Pretoria - The last thing Riaan Janse van Rensburg expected when he was relaxing at his cousin’s home in Pretoria Gardens was a close encounter with a poisonous snake.
But on Thursday afternoon, a Mozambique spitting cobra came from nowhere and spat at him.
The spitting cobra is considered one of the most dangerous snakes in Africa because of the number of attacks recorded.
Van Rensburg said he was inside when his cousin came from outside, saying he had seen a cobra slithering across the ground in the courtyard outside.
“And naturally, men being men, we (four men) went in search of the cobra, armed with a couple of broomsticks and some tools,” he said. They searched high and low but could not see it.
But then Janse van Rensburg felt a burning sensation on the side of his cheek and side of his eye.
“I can’t describe that excruciating pain. It was like nothing I have experienced before.
“It was then that I realised that the bugger had gotten me,” he said.
He rushed to the house and rinsed his eye with some milk. He was then taken to Pretoria West Hospital for further assessment. Unfortunately, the hospital didn’t have any anti-venom.
“Luckily the snake didn’t bite me. But to be told that there’s no anti-venom is almost like seeing your life flash in front of your eyes," he said.
They subsequently called Best Care Ambulance for further assistance. Best Care spokesperson Xander Loubser, said he made a couple of calls to find an institution with the necessary anti-venom, taking him to Steve Biko Academic hospital, where he received the injection.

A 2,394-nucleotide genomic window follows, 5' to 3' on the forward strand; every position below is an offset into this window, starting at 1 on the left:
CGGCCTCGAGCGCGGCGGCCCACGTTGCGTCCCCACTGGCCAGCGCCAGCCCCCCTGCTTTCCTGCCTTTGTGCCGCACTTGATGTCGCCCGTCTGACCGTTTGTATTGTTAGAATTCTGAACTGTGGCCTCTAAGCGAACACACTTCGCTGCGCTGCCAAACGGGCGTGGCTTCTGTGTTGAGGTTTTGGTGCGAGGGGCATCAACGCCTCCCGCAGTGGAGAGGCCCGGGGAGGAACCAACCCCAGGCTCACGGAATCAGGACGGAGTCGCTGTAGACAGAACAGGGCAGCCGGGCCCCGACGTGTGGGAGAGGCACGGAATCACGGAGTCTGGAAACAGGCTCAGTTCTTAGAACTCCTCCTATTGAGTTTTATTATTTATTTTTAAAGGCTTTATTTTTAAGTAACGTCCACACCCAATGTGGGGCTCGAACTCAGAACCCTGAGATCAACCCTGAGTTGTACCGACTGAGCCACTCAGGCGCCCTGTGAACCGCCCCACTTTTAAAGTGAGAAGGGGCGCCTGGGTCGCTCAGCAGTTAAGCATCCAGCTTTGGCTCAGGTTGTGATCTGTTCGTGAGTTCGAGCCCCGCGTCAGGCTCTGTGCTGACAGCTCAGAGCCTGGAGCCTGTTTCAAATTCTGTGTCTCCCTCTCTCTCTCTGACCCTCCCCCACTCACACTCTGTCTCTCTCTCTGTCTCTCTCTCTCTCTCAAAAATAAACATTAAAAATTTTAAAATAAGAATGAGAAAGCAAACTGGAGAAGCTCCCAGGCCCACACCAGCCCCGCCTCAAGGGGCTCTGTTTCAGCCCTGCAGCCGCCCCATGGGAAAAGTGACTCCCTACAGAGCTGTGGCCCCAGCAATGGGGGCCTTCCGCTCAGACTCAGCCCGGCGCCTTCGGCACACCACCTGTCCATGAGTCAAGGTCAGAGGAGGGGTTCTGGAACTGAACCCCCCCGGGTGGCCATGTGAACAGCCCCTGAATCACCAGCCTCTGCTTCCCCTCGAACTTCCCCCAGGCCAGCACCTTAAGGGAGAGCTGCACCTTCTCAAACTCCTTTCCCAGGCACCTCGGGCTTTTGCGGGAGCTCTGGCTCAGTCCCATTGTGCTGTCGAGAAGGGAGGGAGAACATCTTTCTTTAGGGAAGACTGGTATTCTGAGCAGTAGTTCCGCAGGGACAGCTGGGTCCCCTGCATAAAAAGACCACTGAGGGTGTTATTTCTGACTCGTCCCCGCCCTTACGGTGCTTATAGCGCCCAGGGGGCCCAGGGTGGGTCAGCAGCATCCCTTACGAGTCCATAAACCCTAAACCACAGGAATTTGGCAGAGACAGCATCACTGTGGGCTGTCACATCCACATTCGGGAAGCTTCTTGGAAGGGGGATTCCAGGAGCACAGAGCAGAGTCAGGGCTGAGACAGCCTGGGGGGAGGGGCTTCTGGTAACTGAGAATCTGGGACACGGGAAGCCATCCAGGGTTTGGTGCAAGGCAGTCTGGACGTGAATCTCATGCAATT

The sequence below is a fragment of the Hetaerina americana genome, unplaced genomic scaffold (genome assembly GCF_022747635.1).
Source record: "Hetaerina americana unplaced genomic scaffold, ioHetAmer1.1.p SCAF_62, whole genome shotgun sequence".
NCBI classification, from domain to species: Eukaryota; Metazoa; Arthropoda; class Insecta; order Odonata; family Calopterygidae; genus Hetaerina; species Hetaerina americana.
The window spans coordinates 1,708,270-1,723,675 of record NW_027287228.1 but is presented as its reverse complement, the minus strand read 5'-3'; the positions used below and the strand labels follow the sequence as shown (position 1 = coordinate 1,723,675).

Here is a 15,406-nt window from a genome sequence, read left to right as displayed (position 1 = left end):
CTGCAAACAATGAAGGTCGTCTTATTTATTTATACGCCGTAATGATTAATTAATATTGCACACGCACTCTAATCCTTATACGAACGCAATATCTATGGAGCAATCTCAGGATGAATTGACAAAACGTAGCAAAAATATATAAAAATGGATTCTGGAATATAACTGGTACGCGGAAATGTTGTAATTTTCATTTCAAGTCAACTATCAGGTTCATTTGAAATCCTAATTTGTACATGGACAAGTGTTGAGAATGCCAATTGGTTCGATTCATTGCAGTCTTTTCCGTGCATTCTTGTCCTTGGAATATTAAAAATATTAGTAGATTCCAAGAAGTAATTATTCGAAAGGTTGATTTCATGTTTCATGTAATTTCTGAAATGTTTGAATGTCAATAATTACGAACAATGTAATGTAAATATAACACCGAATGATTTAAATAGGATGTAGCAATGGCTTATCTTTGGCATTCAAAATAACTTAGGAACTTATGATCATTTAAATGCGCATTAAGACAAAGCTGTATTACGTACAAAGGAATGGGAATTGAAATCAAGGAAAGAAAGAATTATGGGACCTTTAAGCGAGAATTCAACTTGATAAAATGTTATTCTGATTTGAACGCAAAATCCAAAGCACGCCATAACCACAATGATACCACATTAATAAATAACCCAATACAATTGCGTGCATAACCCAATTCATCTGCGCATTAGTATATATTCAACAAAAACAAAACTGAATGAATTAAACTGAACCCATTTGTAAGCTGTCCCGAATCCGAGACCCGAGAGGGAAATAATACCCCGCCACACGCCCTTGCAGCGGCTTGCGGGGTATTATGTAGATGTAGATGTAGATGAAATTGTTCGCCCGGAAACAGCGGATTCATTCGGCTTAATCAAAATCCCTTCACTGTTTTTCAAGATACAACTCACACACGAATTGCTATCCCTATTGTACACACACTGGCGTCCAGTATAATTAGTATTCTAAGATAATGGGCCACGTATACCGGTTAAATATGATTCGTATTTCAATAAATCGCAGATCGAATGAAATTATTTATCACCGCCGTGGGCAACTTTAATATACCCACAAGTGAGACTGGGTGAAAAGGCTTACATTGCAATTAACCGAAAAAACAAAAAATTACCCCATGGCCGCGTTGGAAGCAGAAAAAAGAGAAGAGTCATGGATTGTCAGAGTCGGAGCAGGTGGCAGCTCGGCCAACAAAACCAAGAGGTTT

On Friday, when he spoke to the Pretoria News, he could see again.
“I never thought this would happen to me. One only reads about these things,” he said.
The snake was later found and destroyed.
According to the website, African Reptiles and Venom, the spitting cobra is probably the most dangerous African snake after the black mamba, and it accounts for many snake bites. Its venom can cause impaired vision, even blindness, and its bite can cause severe local tissue destruction.
However, the snake is not that uncommon, even in residential areas. They are generally more active at night, but also seek warmth. Their main defence is to spread its hood and spit its venom.